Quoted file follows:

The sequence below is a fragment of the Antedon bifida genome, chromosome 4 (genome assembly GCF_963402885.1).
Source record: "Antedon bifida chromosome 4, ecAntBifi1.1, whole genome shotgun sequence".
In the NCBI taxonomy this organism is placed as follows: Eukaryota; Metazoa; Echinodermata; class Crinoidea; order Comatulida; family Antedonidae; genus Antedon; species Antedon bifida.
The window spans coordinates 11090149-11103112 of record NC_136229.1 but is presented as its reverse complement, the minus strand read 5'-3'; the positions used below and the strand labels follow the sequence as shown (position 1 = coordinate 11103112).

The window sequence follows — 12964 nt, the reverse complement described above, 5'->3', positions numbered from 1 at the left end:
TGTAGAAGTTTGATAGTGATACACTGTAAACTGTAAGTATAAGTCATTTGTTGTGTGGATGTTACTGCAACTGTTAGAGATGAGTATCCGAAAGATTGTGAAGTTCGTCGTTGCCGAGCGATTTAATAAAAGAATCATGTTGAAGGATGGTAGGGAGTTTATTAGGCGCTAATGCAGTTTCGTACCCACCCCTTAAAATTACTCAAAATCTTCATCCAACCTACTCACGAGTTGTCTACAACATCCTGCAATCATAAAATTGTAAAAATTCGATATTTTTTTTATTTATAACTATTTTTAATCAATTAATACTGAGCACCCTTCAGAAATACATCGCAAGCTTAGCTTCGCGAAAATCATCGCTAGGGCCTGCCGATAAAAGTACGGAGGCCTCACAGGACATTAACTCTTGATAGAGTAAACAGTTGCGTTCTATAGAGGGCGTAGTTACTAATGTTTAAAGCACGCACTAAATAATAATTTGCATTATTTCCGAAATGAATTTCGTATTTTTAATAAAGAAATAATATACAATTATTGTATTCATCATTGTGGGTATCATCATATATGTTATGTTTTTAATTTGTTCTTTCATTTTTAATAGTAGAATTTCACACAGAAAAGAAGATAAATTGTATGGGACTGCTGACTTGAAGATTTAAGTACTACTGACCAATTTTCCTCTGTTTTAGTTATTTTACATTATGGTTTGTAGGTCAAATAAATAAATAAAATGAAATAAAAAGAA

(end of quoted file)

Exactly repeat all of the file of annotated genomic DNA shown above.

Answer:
The sequence below is a fragment of the Antedon bifida genome, chromosome 4 (genome assembly GCF_963402885.1).
Source record: "Antedon bifida chromosome 4, ecAntBifi1.1, whole genome shotgun sequence".
In the NCBI taxonomy this organism is placed as follows: Eukaryota; Metazoa; Echinodermata; class Crinoidea; order Comatulida; family Antedonidae; genus Antedon; species Antedon bifida.
The window spans coordinates 11090149-11103112 of record NC_136229.1 but is presented as its reverse complement, the minus strand read 5'-3'; the positions used below and the strand labels follow the sequence as shown (position 1 = coordinate 11103112).

The window sequence follows — 12964 nt, the reverse complement described above, 5'->3', positions numbered from 1 at the left end:
TGTAGAAGTTTGATAGTGATACACTGTAAACTGTAAGTATAAGTCATTTGTTGTGTGGATGTTACTGCAACTGTTAGAGATGAGTATCCGAAAGATTGTGAAGTTCGTCGTTGCCGAGCGATTTAATAAAAGAATCATGTTGAAGGATGGTAGGGAGTTTATTAGGCGCTAATGCAGTTTCGTACCCACCCCTTAAAATTACTCAAAATCTTCATCCAACCTACTCACGAGTTGTCTACAACATCCTGCAATCATAAAATTGTAAAAATTCGATATTTTTTTTATTTATAACTATTTTTAATCAATTAATACTGAGCACCCTTCAGAAATACATCGCAAGCTTAGCTTCGCGAAAATCATCGCTAGGGCCTGCCGATAAAAGTACGGAGGCCTCACAGGACATTAACTCTTGATAGAGTAAACAGTTGCGTTCTATAGAGGGCGTAGTTACTAATGTTTAAAGCACGCACTAAATAATAATTTGCATTATTTCCGAAATGAATTTCGTATTTTTAATAAAGAAATAATATACAATTATTGTATTCATCATTGTGGGTATCATCATATATGTTATGTTTTTAATTTGTTCTTTCATTTTTAATAGTAGAATTTCACACAGAAAAGAAGATAAATTGTATGGGACTGCTGACTTGAAGATTTAAGTACTACTGACCAATTTTCCTCTGTTTTAGTTATTTTACATTATGGTTTGTAGGTCAAATAAATAAATAAAATGAAATAAAAAGAA